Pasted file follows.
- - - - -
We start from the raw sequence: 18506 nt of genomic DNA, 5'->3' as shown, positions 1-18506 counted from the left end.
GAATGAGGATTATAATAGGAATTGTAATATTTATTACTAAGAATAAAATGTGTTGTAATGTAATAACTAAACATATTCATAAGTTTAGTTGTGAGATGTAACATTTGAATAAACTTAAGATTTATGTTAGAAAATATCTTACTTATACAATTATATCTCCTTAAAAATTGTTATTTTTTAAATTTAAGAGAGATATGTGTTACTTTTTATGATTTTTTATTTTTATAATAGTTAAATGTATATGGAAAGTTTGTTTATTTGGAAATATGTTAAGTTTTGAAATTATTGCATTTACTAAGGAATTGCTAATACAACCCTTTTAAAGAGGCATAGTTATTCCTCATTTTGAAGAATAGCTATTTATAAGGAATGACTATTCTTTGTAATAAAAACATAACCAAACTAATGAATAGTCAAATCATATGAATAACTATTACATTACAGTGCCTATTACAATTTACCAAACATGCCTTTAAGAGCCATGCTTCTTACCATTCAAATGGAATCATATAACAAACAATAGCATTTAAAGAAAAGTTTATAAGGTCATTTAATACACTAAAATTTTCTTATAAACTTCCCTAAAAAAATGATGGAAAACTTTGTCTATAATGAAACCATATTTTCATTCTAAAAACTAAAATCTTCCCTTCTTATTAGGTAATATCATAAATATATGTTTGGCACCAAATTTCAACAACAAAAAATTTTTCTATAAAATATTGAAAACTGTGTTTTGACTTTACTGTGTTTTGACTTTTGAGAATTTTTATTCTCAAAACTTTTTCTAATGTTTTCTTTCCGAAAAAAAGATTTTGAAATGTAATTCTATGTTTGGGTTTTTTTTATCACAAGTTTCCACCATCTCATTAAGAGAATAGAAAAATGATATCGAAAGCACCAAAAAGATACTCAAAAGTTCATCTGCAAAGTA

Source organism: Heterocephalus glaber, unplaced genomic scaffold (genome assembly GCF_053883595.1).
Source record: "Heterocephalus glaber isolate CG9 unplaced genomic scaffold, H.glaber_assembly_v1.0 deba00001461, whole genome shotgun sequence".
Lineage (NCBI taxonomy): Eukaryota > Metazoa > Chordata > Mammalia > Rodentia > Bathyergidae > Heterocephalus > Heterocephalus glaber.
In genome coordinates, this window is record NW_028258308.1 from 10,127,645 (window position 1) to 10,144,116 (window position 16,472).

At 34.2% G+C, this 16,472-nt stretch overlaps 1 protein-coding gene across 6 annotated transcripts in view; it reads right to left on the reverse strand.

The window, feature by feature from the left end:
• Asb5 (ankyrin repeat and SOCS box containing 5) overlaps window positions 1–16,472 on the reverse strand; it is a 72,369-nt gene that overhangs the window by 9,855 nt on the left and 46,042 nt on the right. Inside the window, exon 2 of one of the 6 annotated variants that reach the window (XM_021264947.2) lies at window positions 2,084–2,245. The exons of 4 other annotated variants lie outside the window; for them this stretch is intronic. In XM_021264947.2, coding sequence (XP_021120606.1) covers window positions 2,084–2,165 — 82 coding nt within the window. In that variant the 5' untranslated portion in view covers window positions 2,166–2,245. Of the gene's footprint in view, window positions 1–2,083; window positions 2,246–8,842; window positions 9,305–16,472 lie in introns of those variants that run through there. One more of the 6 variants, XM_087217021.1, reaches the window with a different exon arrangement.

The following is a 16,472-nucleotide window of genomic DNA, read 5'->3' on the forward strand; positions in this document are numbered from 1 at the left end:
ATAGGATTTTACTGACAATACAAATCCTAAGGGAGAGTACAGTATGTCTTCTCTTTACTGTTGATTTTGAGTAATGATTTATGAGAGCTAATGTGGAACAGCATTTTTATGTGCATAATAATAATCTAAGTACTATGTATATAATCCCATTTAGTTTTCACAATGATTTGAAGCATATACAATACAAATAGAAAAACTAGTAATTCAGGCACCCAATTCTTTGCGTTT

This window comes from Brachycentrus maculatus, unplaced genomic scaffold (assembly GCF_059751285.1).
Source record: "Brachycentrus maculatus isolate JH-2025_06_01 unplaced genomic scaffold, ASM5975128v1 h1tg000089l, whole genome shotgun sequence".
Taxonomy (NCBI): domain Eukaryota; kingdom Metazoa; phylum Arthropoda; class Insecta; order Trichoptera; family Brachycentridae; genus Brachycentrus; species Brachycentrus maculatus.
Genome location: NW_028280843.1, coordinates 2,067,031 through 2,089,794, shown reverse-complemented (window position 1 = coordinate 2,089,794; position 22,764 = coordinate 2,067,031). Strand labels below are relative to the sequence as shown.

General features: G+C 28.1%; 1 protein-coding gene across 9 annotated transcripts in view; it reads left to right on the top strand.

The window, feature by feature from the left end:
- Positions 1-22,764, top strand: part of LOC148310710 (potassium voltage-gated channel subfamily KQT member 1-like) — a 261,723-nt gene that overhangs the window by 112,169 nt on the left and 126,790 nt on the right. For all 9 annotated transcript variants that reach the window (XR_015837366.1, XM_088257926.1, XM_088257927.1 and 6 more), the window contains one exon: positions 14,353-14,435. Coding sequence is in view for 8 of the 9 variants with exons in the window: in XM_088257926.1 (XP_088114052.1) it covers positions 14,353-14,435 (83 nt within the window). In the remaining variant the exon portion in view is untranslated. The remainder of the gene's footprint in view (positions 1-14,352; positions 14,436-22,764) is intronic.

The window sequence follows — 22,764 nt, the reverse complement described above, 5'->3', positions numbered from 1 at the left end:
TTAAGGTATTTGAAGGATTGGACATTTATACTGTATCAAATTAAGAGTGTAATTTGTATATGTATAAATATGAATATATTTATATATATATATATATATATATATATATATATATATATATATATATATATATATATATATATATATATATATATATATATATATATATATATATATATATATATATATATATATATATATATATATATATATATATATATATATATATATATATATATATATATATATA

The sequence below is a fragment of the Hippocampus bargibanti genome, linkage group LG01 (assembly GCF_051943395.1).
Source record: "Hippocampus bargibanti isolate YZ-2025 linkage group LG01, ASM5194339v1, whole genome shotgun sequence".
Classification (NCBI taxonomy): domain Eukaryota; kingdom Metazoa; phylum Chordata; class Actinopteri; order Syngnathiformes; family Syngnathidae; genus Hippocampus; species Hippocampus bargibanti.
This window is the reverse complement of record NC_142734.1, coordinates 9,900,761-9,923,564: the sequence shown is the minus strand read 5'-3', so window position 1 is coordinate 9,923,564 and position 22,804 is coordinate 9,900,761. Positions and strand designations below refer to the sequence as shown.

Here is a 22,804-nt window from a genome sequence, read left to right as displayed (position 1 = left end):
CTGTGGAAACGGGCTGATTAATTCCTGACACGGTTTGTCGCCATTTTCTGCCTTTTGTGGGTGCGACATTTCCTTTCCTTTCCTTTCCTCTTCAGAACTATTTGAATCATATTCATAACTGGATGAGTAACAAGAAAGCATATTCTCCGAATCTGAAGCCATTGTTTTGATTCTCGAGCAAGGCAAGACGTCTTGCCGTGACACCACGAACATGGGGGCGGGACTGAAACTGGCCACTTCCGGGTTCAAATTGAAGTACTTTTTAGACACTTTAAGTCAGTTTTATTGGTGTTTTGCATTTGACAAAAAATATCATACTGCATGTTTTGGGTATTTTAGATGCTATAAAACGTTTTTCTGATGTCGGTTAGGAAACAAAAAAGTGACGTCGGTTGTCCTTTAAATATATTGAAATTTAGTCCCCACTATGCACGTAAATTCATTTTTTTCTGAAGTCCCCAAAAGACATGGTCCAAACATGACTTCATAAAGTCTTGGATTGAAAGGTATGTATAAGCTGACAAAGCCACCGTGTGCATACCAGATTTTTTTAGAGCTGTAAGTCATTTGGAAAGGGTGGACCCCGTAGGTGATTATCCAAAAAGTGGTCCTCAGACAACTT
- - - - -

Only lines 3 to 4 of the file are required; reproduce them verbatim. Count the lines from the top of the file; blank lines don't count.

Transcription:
Source organism: Heterocephalus glaber, unplaced genomic scaffold (genome assembly GCF_053883595.1).
Source record: "Heterocephalus glaber isolate CG9 unplaced genomic scaffold, H.glaber_assembly_v1.0 deba00001461, whole genome shotgun sequence".